Tuesday, August 22, 2006

The World In a Nutshell

This poster to The Oil Drum summarizes the human dilemma much better than Chaos could at this very moment:

"What are you willing to do to change things in the Future?" Ultimately most here and elsewhere are not willing to do enough. For all the knowledge that is present on this board, wisdom is woefully lacking. Like the allopathic doctors that keep the westerner alive, the symptom reigns supreme over addressing the cause of the disease. Peak oil (a facet of resource depletion), like global warming, overpopulation and ecosystem destruction are symptoms of humanity's inability to recognise the limits of its host to support life and organise accordingly. In the end, the one question that has yet to be asked, and really should before any other, is how long do we really want to provide for the survival of humanity? If we want to make it until the sun reaches the far end of its life-cycle and begins to consume everything in its path during its red dwarf phase, we need to return to a stone age existence. If we want to live a little higher on the hog for somewhat less than a few billion years, we can attempt a form of iron age existence. If we want to survive less than a millennia further, we can approach any of the combination of silver bb's currently in vogue herein. All of the silver bb's use finite resources. No amount of recycling is going to get around the fact that sooner or later, sooner being the operative word, all that is basically mine-able will have been. Now couple that with the nature of ultisation rendering a percentage of each round of mining unrecoverable/unusable beyond one life cycle, and you have a recipe for disaster, not sustainability. It is a basic condition of wants being pursued instead of needs. The desire to continue this way of life at present is wrought out of a fear of loss. Life is fun now. Life is fulfilling now. Life can be fulfilling with a lot less. Just as we can talk about going through our stuff and paring down to fit into a smaller living space and find it rewarding, we can go through the trappings of modernity and do likewise and feel likewise. Science and its progeny technology are pursuits to satisfy curiosity. I will posit, so what? Do we really need to know anything more about the nature of matter for humanity to be complete? We could, with what is left of finite energy resources, embark upon a powering down that would result in a fully rewarding lifestyle that preserves knowledge, gives us a full enough understanding of existence and insures that humanity can successfully ride out the planet's life-cycle for a very long time. But that would require sacrificing our addiction to technology, a wholly unnecessary part of what it means to live and exist. For disclosure, I am not some doomer luddite hiding in the woods with a hoard of guns and beans. I am a degreed librarian at a R1 institute. I have utilised my education in researching the calories per capita per year consumption and compared it to the silver bb's potential for utilisation. I have researched the impact of continued mining of finite resources required for widget production. I have studied the history of the rise of civilisation and its attendant impacts. My life will not see the worst of PO and the mad dash to interject silver bb's. But my life is more than the total of its days. Even though I choose not to have children, I have a responsibility to those who will inhabit this planet after me. You do too. To that end, why are we not choosing to sustain needs as opposed to wants?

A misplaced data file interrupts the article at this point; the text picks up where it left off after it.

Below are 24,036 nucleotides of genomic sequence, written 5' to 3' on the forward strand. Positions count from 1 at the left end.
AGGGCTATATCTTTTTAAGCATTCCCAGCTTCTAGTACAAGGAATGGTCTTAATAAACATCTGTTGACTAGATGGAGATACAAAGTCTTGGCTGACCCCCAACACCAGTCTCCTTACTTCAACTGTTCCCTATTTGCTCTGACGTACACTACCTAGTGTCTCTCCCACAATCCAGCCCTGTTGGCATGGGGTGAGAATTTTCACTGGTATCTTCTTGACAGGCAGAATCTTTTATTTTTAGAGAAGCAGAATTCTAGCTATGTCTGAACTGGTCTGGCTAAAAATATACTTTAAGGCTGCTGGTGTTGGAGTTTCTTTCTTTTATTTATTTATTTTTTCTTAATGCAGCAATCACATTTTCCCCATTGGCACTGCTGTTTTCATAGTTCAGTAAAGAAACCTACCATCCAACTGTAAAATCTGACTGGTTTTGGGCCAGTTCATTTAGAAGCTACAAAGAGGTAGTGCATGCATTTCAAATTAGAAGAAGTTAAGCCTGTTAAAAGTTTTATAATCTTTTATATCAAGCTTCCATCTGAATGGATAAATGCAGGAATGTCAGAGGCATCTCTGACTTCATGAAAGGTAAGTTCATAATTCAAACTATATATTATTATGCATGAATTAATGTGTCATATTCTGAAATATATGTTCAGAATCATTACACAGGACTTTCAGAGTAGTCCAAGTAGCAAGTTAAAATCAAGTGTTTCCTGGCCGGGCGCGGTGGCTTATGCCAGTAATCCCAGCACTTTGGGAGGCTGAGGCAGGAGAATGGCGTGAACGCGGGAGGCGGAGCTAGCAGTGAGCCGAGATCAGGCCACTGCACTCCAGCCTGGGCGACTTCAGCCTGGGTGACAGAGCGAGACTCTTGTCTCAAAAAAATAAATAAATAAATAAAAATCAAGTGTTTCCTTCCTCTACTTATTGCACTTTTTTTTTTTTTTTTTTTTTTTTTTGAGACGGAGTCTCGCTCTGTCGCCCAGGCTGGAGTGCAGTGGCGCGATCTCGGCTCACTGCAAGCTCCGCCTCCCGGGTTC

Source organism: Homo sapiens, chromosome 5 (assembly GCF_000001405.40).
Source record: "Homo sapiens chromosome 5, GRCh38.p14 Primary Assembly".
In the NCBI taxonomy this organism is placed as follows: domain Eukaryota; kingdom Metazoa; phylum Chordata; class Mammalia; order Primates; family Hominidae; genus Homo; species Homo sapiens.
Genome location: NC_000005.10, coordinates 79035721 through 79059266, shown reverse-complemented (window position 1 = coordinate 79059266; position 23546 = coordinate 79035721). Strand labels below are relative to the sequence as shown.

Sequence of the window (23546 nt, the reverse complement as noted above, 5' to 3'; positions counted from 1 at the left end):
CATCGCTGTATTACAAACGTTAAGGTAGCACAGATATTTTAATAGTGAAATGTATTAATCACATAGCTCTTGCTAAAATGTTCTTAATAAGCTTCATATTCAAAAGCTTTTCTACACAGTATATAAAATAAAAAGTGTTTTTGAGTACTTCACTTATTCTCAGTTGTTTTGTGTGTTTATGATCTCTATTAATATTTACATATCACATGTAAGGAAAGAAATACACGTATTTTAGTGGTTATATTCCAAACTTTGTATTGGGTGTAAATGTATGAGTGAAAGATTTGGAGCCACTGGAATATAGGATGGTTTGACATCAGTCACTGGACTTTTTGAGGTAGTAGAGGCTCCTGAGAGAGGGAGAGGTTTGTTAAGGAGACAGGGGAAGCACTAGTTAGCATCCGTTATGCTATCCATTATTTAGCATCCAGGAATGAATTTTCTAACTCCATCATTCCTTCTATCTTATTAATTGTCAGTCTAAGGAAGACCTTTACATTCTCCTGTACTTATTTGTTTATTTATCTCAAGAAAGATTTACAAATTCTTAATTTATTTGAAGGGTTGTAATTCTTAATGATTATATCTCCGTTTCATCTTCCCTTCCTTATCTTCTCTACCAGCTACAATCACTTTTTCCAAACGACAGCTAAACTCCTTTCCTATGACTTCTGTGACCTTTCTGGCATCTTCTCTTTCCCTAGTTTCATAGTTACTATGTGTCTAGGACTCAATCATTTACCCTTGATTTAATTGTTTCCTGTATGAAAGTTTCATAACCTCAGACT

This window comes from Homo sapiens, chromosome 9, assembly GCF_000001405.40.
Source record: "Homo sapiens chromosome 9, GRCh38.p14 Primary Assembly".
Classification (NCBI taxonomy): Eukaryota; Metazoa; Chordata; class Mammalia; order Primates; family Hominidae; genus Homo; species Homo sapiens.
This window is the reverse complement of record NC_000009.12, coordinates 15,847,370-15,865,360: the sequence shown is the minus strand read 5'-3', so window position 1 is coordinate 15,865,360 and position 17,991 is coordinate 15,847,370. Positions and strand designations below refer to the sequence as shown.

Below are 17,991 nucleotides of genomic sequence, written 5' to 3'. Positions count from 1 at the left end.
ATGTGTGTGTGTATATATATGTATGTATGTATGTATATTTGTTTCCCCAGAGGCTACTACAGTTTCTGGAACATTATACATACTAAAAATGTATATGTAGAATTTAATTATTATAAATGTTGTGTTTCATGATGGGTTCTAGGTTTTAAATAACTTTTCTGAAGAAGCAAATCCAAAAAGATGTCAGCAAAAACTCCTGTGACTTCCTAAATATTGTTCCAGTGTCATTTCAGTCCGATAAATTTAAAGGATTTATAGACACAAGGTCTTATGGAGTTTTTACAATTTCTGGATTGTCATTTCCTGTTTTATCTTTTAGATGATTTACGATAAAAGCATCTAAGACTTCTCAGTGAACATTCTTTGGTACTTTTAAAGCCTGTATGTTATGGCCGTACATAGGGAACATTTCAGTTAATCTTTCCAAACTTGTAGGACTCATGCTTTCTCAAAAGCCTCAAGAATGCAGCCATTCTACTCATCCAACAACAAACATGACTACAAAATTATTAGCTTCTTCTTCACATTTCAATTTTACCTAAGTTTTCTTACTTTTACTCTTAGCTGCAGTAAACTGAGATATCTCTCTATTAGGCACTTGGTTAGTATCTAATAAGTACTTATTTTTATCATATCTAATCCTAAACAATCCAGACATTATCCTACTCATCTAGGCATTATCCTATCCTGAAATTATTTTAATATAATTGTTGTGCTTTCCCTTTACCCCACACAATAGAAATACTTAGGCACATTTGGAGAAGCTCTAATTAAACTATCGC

No comments: